By Chisa Fujioka and Elaine Lies
TOKYO (Reuters) - The biggest earthquake on record to hit Japan rocked its northeast coast on Friday, triggering a 10-meter tsunami that killed hundreds of people and swept away everything in its path.
Thousands of residents near a nuclear plant in Fukushima prefecture, north of Tokyo, were told to evacuate as a precaution after the 8.9 magnitude quake, but the government said no radiation was leaking.
Up to 300 bodies were found in the coastal city of Sendai, media said. NHK television said the victims appeared to have drowned. The extent of the destruction along a lengthy stretch of coastline suggested the death toll could rise significantly.
Tsunami warnings were issued across the Pacific but were later lifted for some of the most populated countries in the region, including Australia, Taiwan and New Zealand.
Other Japanese nuclear power plants and oil refineries were shut down and one refinery was ablaze. Television footage also showed an intense fire in the waterfront area near Sendai, the city hardest hit by the quake.
A major explosion hit a petrochemical complex in Miyagi prefecture after the quake, Kyodo said.
Political leaders pushed for an emergency budget to help fund relief efforts after Prime Minister Naoto Kan asked them to "save the country," Kyodo news agency reported.
Stunning TV footage showed a muddy torrent of water carrying cars and wrecked homes at high speed across farmland near Sendai, home to one million people and which lies 300 km (180 miles) northeast of Tokyo. Ships had been flung onto a harbor wharf, where they lay helplessly on their side.
The quake, the most powerful since Japan started keeping records 140 years ago, sparked at least 80 fires in cities and towns along the coast, Kyodo news agency said.
A ship carrying 100 people had been swept away by the tsunami, Kyodo said. One train was derailed and another unaccounted for.
In Tokyo, residents who had earlier fled swaying buildings jammed the streets trying to make their way home after much of the city's public transportation was halted.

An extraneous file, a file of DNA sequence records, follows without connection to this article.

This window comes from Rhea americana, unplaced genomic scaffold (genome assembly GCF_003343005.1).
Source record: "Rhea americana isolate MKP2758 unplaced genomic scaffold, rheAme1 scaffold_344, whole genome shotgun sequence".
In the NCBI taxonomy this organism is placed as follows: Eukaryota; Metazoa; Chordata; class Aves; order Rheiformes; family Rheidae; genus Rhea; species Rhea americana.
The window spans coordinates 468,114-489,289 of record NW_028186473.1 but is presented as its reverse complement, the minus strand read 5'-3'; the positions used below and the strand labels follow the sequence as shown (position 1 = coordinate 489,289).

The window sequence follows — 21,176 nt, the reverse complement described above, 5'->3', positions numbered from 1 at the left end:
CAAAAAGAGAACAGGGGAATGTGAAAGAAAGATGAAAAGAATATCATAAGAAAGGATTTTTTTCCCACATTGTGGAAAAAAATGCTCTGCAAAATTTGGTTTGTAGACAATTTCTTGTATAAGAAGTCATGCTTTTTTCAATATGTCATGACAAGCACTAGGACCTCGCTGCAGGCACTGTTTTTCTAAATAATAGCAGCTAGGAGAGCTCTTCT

Electronics giant Sony Corp, one of the country's biggest exporters, shut six factories, as air force jets raced to the northeast coast to determine the extent of the damage.
The Bank of Japan, which has been struggling to boost the anemic economy, said it would do its utmost to ensure financial market stability as the yen and Japanese shares fell.
"I was unable stay on my feet because of the violent shaking. The aftershocks gave us no reprieve. Then the tsunamis came when we tried to run for cover. It was the strongest quake I experienced," a woman with a baby on her back told television.
The tsunami alerts revived memories of the giant waves which struck Asia in 2004. The Pacific Tsunami Warning Center issued alerts for countries to the west and across the Pacific as far away as Colombia and Peru.
The earthquake was the fifth most powerful to hit the world in the past century.
There were several strong aftershocks. In Tokyo, there was widespread panic. An oil refinery near the city was on fire, with dozens of storage tanks under threat.
Around 4.4 million homes were without power in northern Japan, media said.
"People are flooding the streets. It's incredible. Everyone is trying to get home but I didn't see any taxis," said Koji Goto, a 43-year-old Tokyo resident.
NHK television showed flames and black smoke billowing from a building in Odaiba, a Tokyo suburb, and bullet trains to the north of the country were halted. Thick smoke was also pouring out of an industrial area in Yokohama's Isogo area. TV showed residents of the city running out of shaking buildings, shielding their heads with their hands from falling masonry.
TV footage showed boats, cars and trucks tossed around like toys in the water after a small tsunami hit the town of Kamaichi in northern Japan. An overpass, location unknown, appeared to have collapsed and cars were turning around and speeding away.
"The building shook for what seemed a long time and many people in the newsroom grabbed their helmets and some got under
their desks," Reuters correspondent Linda Sieg said in Tokyo. "It was probably the worst I have felt since I came to Japan more than 20 years ago."
The U.S. navy said its ships had been unaffected by the tsunami and were ready to provide disaster relief if needed. China offered to provide earthquake relief.
The quake struck just before the Tokyo stock market closed, pushing the Nikkei down to end at a five-week low. Nikkei futures trading in Osaka tumbled as much as 4.7 percent in reaction to the news.
The disaster also weighed on markets elsewhere.
GREAT KANTO QUAKE
The quake surpasses the Great Kanto quake of September 1, 1923, which had a magnitude of 7.9 and killed more than 140,000 people in the Tokyo area.
The 1995 Kobe quake caused $100 billion in damage and was the most expensive natural disaster in history. Economic damage from the 2004 Indian Ocean tsunami was estimated at about $10 billion.
Passengers on a subway line in Tokyo screamed and grabbed other passengers' hands during the quake. The shaking was so bad it was hard to stay standing, said Reuters reporter Mariko Katsumura.
Japan's northeast Pacific coast, called Sanriku, has suffered from quakes and tsunamis in the past and a 7.2 quake struck on Wednesday. In 1933, a magnitude 8.1 quake in the area killed more than 3,000 people.
Earthquakes are common in Japan, one of the world's most seismically active areas. The country accounts for about 20 percent of the world's earthquakes of magnitude 6 or greater.
(Writing by Jonathan Thatcher; Editing by John Chalmers)